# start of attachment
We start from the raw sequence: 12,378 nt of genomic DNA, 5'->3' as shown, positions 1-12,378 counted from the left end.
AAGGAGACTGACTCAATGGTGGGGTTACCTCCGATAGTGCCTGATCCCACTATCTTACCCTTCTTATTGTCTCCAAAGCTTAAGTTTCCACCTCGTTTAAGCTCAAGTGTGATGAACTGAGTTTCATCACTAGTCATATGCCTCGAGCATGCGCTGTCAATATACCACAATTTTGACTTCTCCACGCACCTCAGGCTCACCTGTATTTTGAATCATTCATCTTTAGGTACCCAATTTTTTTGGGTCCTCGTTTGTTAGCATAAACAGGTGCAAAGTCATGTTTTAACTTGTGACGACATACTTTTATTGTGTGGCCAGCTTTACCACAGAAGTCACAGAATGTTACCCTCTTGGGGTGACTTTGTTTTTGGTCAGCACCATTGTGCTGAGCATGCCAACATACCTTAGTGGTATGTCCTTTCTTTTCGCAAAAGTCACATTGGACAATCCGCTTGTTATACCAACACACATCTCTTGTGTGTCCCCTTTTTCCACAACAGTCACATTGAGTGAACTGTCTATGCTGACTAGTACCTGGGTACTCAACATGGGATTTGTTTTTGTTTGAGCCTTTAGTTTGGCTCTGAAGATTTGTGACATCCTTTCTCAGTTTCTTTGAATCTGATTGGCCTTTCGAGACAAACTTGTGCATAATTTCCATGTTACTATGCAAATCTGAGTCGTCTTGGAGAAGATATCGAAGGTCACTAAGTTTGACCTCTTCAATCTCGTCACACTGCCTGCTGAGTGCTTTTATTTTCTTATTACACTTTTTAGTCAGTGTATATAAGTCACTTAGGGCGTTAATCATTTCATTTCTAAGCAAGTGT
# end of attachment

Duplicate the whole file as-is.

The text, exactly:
We start from the raw sequence: 12,378 nt of genomic DNA, 5'->3' as shown, positions 1-12,378 counted from the left end.
AAGGAGACTGACTCAATGGTGGGGTTACCTCCGATAGTGCCTGATCCCACTATCTTACCCTTCTTATTGTCTCCAAAGCTTAAGTTTCCACCTCGTTTAAGCTCAAGTGTGATGAACTGAGTTTCATCACTAGTCATATGCCTCGAGCATGCGCTGTCAATATACCACAATTTTGACTTCTCCACGCACCTCAGGCTCACCTGTATTTTGAATCATTCATCTTTAGGTACCCAATTTTTTTGGGTCCTCGTTTGTTAGCATAAACAGGTGCAAAGTCATGTTTTAACTTGTGACGACATACTTTTATTGTGTGGCCAGCTTTACCACAGAAGTCACAGAATGTTACCCTCTTGGGGTGACTTTGTTTTTGGTCAGCACCATTGTGCTGAGCATGCCAACATACCTTAGTGGTATGTCCTTTCTTTTCGCAAAAGTCACATTGGACAATCCGCTTGTTATACCAACACACATCTCTTGTGTGTCCCCTTTTTCCACAACAGTCACATTGAGTGAACTGTCTATGCTGACTAGTACCTGGGTACTCAACATGGGATTTGTTTTTGTTTGAGCCTTTAGTTTGGCTCTGAAGATTTGTGACATCCTTTCTCAGTTTCTTTGAATCTGATTGGCCTTTCGAGACAAACTTGTGCATAATTTCCATGTTACTATGCAAATCTGAGTCGTCTTGGAGAAGATATCGAAGGTCACTAAGTTTGACCTCTTCAATCTCGTCACACTGCCTGCTGAGTGCTTTTATTTTCTTATTACACTTTTTAGTCAGTGTATATAAGTCACTTAGGGCGTTAATCATTTCATTTCTAAGCAAGTGT